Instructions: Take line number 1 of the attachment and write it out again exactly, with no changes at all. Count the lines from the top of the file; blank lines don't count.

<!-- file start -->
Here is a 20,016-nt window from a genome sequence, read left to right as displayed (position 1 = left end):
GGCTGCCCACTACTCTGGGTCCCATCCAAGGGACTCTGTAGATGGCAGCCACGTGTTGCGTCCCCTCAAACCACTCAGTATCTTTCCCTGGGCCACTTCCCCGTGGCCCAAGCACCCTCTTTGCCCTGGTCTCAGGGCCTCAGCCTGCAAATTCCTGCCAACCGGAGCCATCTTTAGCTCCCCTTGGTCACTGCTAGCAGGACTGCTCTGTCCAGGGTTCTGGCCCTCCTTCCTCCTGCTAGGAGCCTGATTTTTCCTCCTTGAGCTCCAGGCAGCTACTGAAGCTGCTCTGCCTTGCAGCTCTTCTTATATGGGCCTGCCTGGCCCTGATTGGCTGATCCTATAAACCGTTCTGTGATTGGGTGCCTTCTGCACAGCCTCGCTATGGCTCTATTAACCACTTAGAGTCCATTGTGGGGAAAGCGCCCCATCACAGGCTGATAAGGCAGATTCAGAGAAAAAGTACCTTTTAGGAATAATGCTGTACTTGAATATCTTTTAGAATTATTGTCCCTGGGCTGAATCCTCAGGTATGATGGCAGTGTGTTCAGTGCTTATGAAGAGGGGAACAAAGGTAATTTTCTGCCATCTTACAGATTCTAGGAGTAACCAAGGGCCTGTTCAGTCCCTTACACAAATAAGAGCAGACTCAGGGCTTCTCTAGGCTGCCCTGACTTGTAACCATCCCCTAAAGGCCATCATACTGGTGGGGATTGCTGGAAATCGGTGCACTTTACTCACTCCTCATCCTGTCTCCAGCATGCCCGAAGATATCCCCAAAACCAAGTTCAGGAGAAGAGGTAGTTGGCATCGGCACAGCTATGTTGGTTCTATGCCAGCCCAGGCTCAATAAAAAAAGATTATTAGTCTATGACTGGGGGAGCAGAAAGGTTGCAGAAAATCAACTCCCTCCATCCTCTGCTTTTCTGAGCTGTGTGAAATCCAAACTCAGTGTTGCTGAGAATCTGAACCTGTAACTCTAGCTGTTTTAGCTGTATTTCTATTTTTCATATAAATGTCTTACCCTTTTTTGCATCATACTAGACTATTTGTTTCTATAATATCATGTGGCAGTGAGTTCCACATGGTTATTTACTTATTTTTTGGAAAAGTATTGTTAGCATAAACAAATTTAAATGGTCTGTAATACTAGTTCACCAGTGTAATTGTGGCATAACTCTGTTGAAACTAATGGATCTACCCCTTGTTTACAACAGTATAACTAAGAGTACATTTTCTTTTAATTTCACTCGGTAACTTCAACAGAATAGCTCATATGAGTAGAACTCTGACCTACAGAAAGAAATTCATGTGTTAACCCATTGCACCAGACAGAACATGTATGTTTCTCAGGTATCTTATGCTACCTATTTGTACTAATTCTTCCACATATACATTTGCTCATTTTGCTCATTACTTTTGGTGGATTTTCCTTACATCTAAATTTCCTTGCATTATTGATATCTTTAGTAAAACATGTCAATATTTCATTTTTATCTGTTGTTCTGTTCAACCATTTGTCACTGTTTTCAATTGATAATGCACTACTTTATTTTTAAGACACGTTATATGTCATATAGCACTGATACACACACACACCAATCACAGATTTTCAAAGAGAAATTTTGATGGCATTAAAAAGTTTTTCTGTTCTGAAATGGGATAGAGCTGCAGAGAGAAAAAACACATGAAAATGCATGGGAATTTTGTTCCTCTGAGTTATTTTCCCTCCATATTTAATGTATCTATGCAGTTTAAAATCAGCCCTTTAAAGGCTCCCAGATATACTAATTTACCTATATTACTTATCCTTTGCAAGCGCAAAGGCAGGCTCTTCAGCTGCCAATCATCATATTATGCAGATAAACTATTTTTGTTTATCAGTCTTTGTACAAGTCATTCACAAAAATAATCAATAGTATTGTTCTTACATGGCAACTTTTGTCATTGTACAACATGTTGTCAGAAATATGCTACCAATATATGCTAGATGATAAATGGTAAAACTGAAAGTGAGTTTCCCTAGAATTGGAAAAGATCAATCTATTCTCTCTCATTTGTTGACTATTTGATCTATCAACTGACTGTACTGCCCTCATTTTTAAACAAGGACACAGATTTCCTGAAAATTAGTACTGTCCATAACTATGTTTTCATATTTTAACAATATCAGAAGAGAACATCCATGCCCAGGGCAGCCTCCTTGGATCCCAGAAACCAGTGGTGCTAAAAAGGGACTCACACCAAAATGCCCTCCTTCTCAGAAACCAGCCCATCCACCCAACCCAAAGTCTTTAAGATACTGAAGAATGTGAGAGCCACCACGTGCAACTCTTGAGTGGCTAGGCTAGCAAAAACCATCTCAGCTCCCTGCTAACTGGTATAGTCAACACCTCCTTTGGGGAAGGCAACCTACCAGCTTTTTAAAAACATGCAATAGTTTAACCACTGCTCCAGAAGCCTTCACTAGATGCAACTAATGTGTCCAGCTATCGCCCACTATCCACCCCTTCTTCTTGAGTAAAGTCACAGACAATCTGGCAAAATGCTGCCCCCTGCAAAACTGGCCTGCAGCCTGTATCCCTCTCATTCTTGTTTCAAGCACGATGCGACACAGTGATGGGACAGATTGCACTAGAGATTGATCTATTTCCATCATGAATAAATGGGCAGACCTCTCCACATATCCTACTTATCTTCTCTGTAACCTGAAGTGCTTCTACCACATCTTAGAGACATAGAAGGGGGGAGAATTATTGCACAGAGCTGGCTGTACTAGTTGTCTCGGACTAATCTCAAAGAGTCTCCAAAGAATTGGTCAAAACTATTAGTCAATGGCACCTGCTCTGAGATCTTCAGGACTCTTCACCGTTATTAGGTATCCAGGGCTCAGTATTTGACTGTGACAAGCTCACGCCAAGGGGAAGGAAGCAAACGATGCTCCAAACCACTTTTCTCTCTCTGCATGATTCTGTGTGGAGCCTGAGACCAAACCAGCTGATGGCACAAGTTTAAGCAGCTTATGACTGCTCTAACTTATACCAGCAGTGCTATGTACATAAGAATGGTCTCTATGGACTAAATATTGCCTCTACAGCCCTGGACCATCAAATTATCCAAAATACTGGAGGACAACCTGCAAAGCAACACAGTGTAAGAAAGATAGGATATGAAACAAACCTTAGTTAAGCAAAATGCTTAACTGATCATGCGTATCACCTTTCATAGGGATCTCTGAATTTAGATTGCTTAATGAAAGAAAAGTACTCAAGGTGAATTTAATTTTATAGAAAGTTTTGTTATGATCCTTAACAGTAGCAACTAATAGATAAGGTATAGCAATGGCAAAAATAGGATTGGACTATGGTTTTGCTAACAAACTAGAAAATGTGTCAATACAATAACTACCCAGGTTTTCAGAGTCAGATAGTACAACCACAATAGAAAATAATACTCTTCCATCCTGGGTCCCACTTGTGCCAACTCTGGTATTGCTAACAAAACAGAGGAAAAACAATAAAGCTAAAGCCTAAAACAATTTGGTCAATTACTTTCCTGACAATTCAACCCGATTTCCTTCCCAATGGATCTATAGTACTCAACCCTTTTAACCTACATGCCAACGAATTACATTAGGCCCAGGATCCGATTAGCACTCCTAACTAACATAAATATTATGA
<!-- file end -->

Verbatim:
Here is a 20,016-nt window from a genome sequence, read left to right as displayed (position 1 = left end):